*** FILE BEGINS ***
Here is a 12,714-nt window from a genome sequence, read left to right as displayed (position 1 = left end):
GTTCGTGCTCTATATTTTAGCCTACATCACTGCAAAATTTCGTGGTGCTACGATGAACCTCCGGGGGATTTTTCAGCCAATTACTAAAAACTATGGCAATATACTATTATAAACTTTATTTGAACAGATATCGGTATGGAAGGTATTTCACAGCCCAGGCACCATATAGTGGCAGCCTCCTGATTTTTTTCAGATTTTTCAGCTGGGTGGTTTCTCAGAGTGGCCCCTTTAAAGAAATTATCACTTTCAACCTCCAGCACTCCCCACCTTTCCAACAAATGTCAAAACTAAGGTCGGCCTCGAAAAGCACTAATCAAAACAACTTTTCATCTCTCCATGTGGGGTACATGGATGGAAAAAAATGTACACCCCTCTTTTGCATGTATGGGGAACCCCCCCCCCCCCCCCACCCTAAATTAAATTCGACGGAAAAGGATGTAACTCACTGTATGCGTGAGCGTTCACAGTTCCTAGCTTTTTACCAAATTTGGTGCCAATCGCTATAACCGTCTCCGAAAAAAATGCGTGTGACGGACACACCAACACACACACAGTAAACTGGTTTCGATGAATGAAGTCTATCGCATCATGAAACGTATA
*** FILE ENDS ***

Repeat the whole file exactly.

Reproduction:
Here is a 12,714-nt window from a genome sequence, read left to right as displayed (position 1 = left end):
GTTCGTGCTCTATATTTTAGCCTACATCACTGCAAAATTTCGTGGTGCTACGATGAACCTCCGGGGGATTTTTCAGCCAATTACTAAAAACTATGGCAATATACTATTATAAACTTTATTTGAACAGATATCGGTATGGAAGGTATTTCACAGCCCAGGCACCATATAGTGGCAGCCTCCTGATTTTTTTCAGATTTTTCAGCTGGGTGGTTTCTCAGAGTGGCCCCTTTAAAGAAATTATCACTTTCAACCTCCAGCACTCCCCACCTTTCCAACAAATGTCAAAACTAAGGTCGGCCTCGAAAAGCACTAATCAAAACAACTTTTCATCTCTCCATGTGGGGTACATGGATGGAAAAAAATGTACACCCCTCTTTTGCATGTATGGGGAACCCCCCCCCCCCCCCCACCCTAAATTAAATTCGACGGAAAAGGATGTAACTCACTGTATGCGTGAGCGTTCACAGTTCCTAGCTTTTTACCAAATTTGGTGCCAATCGCTATAACCGTCTCCGAAAAAAATGCGTGTGACGGACACACCAACACACACACAGTAAACTGGTTTCGATGAATGAAGTCTATCGCATCATGAAACGTATA